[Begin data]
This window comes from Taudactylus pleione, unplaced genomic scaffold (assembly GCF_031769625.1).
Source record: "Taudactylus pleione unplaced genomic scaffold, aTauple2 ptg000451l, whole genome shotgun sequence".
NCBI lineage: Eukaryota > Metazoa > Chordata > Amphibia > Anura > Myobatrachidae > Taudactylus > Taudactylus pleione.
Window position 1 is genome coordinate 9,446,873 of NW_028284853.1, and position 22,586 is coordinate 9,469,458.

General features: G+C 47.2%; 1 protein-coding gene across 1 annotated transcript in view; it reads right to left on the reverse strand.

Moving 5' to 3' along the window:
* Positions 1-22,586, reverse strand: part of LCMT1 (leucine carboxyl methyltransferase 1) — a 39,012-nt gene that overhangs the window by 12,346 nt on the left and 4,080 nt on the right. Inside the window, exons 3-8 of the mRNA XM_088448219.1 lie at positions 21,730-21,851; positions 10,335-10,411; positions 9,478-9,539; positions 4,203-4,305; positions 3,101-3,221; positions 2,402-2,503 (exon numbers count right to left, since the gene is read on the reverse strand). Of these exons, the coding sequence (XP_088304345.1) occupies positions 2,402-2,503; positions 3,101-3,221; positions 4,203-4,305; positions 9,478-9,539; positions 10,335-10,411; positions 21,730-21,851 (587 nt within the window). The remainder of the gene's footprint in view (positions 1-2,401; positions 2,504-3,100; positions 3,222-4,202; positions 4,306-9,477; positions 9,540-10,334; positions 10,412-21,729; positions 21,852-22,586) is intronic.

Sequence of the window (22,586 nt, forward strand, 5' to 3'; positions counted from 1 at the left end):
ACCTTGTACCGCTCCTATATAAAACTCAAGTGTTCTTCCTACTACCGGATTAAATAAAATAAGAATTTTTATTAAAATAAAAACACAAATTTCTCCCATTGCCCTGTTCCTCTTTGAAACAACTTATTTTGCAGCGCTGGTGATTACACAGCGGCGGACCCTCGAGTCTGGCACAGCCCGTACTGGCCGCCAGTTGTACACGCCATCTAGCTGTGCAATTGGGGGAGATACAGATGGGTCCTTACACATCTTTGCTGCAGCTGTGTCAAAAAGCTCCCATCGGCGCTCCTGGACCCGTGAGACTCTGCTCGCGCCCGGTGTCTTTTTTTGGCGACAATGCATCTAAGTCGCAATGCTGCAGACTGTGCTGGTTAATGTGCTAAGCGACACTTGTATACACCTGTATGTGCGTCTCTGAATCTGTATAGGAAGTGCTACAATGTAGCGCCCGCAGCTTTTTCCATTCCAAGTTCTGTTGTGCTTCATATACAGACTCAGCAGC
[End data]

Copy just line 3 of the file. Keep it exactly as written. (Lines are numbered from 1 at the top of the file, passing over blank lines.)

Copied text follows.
NCBI lineage: Eukaryota > Metazoa > Chordata > Amphibia > Anura > Myobatrachidae > Taudactylus > Taudactylus pleione.